According to a report by Egypt’s Informal Settlement Development Facility (ISDF) in 2010, around 50% of urban Egyptians live in what are legally classified as “unplanned areas” (ISDF 2010). The figures of the Central Agency for Public Mobilization and Statistics in Egypt (CAPMAS) show that between the years 1996 and 2006, the informal sector produced 65% of all urban housing (in addition to 11% by the public sector and 24% by the private sector).
How did the informal sector obtain the land necessary to produce almost two thirds of urban housing during that decade? This occurred in one of two ways: either through changing the use of existing privately owned agricultural land or through claiming and squatting on state-owned desert land. Since the land on which Egypt’s informal areas lie is either illegally developed private agricultural land or squatted state-owned land, it is therefore no surprise to find that most residents of such areas lack formal legal tenure.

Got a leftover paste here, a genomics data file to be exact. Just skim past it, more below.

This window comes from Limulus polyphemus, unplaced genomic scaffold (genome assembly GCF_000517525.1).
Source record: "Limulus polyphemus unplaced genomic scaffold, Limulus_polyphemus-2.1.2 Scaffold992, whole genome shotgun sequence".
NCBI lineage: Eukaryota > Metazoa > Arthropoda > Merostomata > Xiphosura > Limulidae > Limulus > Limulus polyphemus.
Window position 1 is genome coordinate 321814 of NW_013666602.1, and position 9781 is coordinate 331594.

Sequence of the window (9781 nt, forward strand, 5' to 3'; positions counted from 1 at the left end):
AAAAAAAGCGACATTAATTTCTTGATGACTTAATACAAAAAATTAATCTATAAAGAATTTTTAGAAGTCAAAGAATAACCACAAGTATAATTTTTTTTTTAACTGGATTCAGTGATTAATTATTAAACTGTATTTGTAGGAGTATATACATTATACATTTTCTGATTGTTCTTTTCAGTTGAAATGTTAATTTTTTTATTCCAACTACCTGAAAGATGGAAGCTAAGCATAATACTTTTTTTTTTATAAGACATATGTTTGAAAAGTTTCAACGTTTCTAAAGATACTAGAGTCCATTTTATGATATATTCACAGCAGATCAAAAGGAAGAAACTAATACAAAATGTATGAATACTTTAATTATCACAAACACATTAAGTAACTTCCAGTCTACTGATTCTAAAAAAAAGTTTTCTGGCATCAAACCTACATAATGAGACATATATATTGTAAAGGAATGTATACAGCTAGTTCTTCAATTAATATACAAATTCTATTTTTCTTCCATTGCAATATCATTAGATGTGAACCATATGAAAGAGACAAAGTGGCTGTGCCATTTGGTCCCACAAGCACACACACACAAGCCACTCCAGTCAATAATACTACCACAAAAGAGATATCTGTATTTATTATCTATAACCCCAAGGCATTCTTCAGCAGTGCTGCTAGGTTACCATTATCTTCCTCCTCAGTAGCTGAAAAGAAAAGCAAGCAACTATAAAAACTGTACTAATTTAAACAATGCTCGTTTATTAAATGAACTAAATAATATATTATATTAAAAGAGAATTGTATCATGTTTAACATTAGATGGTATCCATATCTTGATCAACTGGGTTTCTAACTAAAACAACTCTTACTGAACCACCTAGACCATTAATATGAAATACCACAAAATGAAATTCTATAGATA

Though the Government of Egypt (GoE) has adopted a range of policies and legislation to slow or halt the growth of informal settlements, its successes in improving or removing informal areas have been limited to specific communities and have done nothing to reduce the overall growth of informal areas (Tadamun 2014). This issue is not unique to Egypt and constitutes one of the core issues faced by informal areas globally, and as such has received significant attention from governments, donors, and civil society. In this article, we explore the issue of land titling in informal areas within the context of Egypt, and suggest that its limited success is due both to resistance from residents to titling schemes that require them to purchase the land and from governmental agencies that disagree over whether these residents deserve formal titling.
A brief history of land titling in Egypt